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Oceans (2010)

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Score: 7/10

Genre: Documentary Running Time: 1 hr. 40 min.

Release Date: April 13th, 2010 (Phoenix Film Festival) MPAA Rating: G

Director: Jacques Cluzaud, Jacques Perrin Actors: Pierce Brosnan

W

ho doesn’t like watching baby sea otters at play?  There’s probably someone out there that doesn’t, but for the most part Disney’s “Oceans” offers an entertaining and very family-friendly glimpse at the many wonders of the deep that should appeal to anyone not opposed to nature.  While the film examines a wide variety of marine life, from the common (clownfish, spider crabs) to the obscure (whale sharks, ribbon eels) to the truly bizarre (stonefish, sheepshead wrasse), there isn’t much in the way of the actual “circle of life,” save for a tragic glance at the life expectancy of daylight-born baby turtles.  It’s truly a “Disneyfied” affair with the focus mainly on gorgeous cinematography and unscathed fish, with the vicious battles for life and inevitably bloody shark feedings edited out.

Beginning with the question, “What is the ocean?” Jacques Perrin and Jacques Cluzaud’s documentary examines all manner of sea life in a variety of oceanic locations around the world.  Narrated by Pierce Brosnan, “Oceans” traces the migration of humpback whales and the symbiosis of different species of fish, gives a word or two on evolution and the mother and child relationship of the walrus and comments on the uncharted, alien-like appearance of sea urchin larva and crustacean eggs. This is all accomplished while intermittently introducing several fantastical oddities of the deep.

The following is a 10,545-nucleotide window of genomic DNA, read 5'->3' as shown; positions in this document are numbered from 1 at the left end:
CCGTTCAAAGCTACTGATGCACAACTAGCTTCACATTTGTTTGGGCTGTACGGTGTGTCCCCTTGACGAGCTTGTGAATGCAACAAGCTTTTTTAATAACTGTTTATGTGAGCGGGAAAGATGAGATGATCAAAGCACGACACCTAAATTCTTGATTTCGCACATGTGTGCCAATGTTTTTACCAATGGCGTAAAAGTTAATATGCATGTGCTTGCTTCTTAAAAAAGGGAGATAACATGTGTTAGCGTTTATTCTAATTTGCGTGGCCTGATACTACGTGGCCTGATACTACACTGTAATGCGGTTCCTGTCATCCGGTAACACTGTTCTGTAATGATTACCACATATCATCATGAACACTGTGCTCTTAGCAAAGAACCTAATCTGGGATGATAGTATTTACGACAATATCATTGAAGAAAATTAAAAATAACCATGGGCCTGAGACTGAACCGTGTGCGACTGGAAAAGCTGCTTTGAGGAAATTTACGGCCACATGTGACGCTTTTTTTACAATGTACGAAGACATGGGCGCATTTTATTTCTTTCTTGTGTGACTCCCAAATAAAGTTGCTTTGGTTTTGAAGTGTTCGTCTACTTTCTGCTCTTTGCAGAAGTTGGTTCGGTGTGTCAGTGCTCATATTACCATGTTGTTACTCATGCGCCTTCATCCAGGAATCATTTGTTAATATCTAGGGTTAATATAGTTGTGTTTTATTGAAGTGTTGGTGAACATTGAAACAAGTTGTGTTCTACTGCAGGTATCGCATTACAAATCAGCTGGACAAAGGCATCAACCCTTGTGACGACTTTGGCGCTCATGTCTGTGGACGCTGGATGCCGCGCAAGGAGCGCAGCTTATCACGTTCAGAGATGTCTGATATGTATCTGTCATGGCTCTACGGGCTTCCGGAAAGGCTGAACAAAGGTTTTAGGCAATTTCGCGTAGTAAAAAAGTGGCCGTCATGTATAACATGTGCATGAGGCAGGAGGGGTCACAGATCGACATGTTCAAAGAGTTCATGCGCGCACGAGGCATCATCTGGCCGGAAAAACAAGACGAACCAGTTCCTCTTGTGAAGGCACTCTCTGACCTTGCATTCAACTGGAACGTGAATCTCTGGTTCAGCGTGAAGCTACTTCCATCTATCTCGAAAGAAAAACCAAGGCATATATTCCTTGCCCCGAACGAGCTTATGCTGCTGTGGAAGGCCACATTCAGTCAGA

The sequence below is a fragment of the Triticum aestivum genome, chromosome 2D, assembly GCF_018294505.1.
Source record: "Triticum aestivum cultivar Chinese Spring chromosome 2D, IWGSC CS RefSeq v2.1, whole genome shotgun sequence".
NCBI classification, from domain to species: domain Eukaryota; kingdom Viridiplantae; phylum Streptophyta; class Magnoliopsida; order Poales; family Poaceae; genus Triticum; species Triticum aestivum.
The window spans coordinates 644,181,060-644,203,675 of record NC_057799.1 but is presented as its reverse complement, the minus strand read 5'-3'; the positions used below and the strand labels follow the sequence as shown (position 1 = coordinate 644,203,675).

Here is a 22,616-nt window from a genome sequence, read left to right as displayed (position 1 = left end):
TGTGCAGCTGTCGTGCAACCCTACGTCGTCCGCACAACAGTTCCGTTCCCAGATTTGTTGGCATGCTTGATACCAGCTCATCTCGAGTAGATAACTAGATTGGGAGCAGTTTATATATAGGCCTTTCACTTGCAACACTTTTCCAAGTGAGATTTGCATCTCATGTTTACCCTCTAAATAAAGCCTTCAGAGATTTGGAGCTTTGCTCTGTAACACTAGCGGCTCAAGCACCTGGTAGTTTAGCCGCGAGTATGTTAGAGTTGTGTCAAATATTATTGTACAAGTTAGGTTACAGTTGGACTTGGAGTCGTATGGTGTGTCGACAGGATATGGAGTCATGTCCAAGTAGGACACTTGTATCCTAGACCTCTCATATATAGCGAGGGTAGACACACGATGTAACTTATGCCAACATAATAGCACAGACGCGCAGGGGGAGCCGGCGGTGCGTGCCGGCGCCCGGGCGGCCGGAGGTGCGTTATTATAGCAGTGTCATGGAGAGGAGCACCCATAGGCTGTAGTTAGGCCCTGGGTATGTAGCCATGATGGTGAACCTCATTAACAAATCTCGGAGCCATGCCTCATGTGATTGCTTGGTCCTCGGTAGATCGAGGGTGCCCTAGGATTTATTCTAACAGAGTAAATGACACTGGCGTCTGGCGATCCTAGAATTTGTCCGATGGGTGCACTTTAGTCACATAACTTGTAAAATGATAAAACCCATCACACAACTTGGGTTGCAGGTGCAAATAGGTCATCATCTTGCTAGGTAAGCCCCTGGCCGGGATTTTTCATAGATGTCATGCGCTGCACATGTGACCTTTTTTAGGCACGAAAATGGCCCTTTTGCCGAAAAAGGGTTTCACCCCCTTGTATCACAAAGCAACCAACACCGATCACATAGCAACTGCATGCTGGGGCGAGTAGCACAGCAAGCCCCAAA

As expected, “Oceans” merely touches upon the surface of sea life, giving viewers a brief glimpse of the amazingly vast world of marine biology. It’s certainly not in-depth, leaving out most of the specific names of creatures and allowing simple observation of the various ocean inhabitants as they go about their daily routines. Anyone who has seen National Geographic specials will likely be bored with this generic animal documentary, but it is a decent introduction for general audiences that might not be able to sit through more scientific focuses. Either way, watching a puzzled seal toy with a shopping cart underwater in a polluted river, or spying a garden eel and razorfish ballet, is an amusing way to spend an evening.

Like “The Matrix,” “You have to see it for yourself,” claims narrator Brosnan, who rambles on rather pointlessly, his poetic dialogue lightly tying together changes in scenery. The film is incredibly visual, however, leaving little necessary for him to describe. The most appealing elements of “Oceans” are the moments of natural humor that stem from fat, lazy sea lions basking in the sun, the stunning beauty of a blanket octopus’ rippling crimson, silken scarf-like appendages, and the clever editing and music that accompanies diving birds, sardines, and dolphins that glide and scurry in a carefully orchestrated symphony of life and death.

The movie doesn’t educate as much as it probably should, and begs to be criticized with its preachy message of preserving blue tuna before Mother Nature strikes back with colossal waves of destruction. But with damselfish in distress, giant, human-sized jellyfish, and toothy great white sharks, “Oceans” does provide inspiringly breathtaking footage. Too bad audiences are forced to watch hundreds of cute little baby sea turtles perish before the narrator informs of their 1/1000 chance of survival.

– The Massie Twins

 



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